The following is a notable instance of THE POWER OF CONSCIENCE.
It is a saying, that no man ever offended his own conscience, but first or last it was revenged upon him. The power of conscience indeed has been remarked in all ages, and the examples of it upon record are numerous and striking.The following is related by Mr. Fordyce, in his Dialogues on Education, (vol. ii. p. 501.) as a real occurrence, which happened in a neighbouring state not many years ago. A jeweller, a man of good character and considerable wealth, having occasion, in the way of his business, to travel to some distance from the place of his abode, took along with him a servant, in order to take care of his portmanteau. He had with him
some of his best jewels, and a large sum of money, to which his servant was likewise privy. The master having occasion to dismount on the road, the servant watching his opportunity, took a pistol from his master's saddle, and shot him dead on the spot; then rifled him of his jewels and money, and, hanging a large stone to his neck, threw him into the nearest canal. With his booty he made off to a distant part of the country, where he had reason to believe that neither he nor his master were known. There he began to trade in a very low way at first, that his obscurity might screen him from observation, and in the course of a good many years seemed to rise, by the natural progress of business, into wealth and consideration; so that his good fortune appeared at once the effect and reward of industry and virtue. Of these he counterfeited the appearance so well, that he grew into great credit, married into a good family, and by laying out his sudden stores discreetly, as he saw occasion, and joining to all an universal affability, he was admitted to a share of the government of the town, and rose from one post to another, till at length he was chosen chief magistrate. In this office he maintained a fair character, and continued to fill it with no small applause, both as a governor and a judge; till one day, as he sat on the bench, with some of his brethren, a criminal was brought before him, who was accused of murdering his master. The evidence came out full, the jury brought in their verdict that the prisoner was guilty, and the whole assembly waited the sentence of the president of the court (which he happened to be that day) with great suspense. Meanwhile he appeared to be in unusual disorder and agitation of mind, and his colour changed often; at length he rose from his seat, and coming down from the bench, placed himself by the unfortunate man at the bar. "You see before you (said he, addressing himself to those who had sat on the bench with him,) a striking instance of the just awards of heaven, which, this day, after 30 years' concealment, presents to you a greater criminal than the man just now found guilty." Then he made an ample confession of his guilt, and of all the aggravations: "Nor can I feel (continued he) any relief from the agonies of an awakened conscience, but by requiring that justice be forthwith done against me in the most public and solemn manner." We may easily suppose the amazement of all the assembly, and especially of his fellow judges. However, they proceeded, upon this confession, to pass sentence upon him, and he died with all the symptoms of a penitent mind. Let it be our corstant aim to keep a conscience void of offence towards God, and towards man; being assured that,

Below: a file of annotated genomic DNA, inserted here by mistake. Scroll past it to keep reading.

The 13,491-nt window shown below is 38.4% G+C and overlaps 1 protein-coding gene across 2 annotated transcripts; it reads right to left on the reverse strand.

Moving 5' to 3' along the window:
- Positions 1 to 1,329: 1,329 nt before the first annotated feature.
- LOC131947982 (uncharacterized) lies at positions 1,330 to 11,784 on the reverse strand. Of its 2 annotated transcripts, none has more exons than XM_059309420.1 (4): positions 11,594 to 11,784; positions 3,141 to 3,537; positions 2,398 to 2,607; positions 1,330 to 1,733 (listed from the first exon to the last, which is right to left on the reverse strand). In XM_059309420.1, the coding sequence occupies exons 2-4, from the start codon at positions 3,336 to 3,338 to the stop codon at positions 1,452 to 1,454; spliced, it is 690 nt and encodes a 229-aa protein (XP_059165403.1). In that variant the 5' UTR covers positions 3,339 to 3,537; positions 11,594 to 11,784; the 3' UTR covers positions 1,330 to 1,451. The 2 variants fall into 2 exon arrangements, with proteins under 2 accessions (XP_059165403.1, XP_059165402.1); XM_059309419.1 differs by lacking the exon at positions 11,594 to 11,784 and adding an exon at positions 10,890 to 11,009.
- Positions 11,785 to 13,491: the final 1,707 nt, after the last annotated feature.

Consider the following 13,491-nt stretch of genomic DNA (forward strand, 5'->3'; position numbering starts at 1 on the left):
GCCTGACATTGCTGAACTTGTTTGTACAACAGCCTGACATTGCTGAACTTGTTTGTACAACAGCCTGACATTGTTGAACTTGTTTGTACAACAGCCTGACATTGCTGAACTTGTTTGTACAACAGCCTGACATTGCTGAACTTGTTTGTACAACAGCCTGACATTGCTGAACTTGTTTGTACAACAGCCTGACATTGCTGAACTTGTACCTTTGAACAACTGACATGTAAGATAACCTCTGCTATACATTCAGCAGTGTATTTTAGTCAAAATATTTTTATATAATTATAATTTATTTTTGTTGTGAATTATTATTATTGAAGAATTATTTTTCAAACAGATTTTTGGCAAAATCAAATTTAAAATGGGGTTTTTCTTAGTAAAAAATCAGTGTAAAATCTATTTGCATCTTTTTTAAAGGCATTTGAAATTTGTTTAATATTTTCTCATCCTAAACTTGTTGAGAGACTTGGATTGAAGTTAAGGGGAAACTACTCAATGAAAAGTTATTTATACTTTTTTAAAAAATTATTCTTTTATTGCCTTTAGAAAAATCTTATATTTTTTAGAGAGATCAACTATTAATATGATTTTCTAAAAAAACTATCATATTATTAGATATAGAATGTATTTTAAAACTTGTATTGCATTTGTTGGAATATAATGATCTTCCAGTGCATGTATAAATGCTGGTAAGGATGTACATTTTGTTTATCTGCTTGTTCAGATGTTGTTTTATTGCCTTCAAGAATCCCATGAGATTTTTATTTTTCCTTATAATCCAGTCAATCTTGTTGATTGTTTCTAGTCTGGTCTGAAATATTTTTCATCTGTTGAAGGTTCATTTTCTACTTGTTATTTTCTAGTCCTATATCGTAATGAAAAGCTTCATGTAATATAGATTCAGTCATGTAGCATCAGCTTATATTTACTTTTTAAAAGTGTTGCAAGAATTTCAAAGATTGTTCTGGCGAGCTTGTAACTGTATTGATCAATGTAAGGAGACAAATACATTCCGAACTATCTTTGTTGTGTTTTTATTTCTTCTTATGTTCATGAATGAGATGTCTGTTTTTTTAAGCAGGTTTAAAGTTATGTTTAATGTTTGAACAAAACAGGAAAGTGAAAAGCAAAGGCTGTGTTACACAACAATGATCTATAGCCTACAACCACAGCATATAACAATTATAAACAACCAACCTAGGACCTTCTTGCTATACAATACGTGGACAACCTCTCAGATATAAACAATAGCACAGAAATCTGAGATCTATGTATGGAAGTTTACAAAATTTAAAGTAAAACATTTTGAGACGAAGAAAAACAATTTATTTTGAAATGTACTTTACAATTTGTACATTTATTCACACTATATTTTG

One self-approving hour whole years outweighs
CURIOSITIES RESPECTING MAN.-(Continued.)
Remarkable Instance of Memory-Surprising Instance of Skill in Numbers Extraordinary Arithmetical Powers of a ChildCurious Instance of Mathematical Talent-Stone EaterPoison Eater-Bletonism-Longevity.
REMARKABLE INSTANCE OF MEMORY.
Whence came the active and sagacious mind,
HORTENSIUS, one of the most celebrated orators of ancient Rome, had so happy a memory, that after studying a discourse, though he had not written down a single word of it, he could repeat it exactly in the same manner in which he had composed it. His powers of mind in this respect were really astonishing; and we are told, that in consequence of a wager with one Sienna, he spent a whole day at an auction, and, when it was ended, recapitulated every article that had been sold, together with the prices, and the names of the purchasers, in their proper order, without erring in one point, as was proved by the clerk, who followed him with his book.
The following is a very SURPRISING INSTANCE OF SKILL IN NUMBERS.
Jedidiah Buxton, was a prodigy, with respect to skill in numbers. His father, William Buxton, was schoolmaster of the parish where he was born, in 1704: yet Jedediah's education was so much neglected, that he was never taught to write; and with respect to any other knowledge but that of
umbers, seemed always as ignorant as a boy of ten years of age. How he came first to know the relative proportions of numbers, and their progressive denominations, he did not remember; but to this he applied the whole force of his mind, and upon this his attention was constantly fixed, so that he frequently took no cognizance of external objects, and, when he did it, it was only with respect to their numbers. space of time was mentioned, he would soon after say it was so many minutes; and if any distance of way, he would assign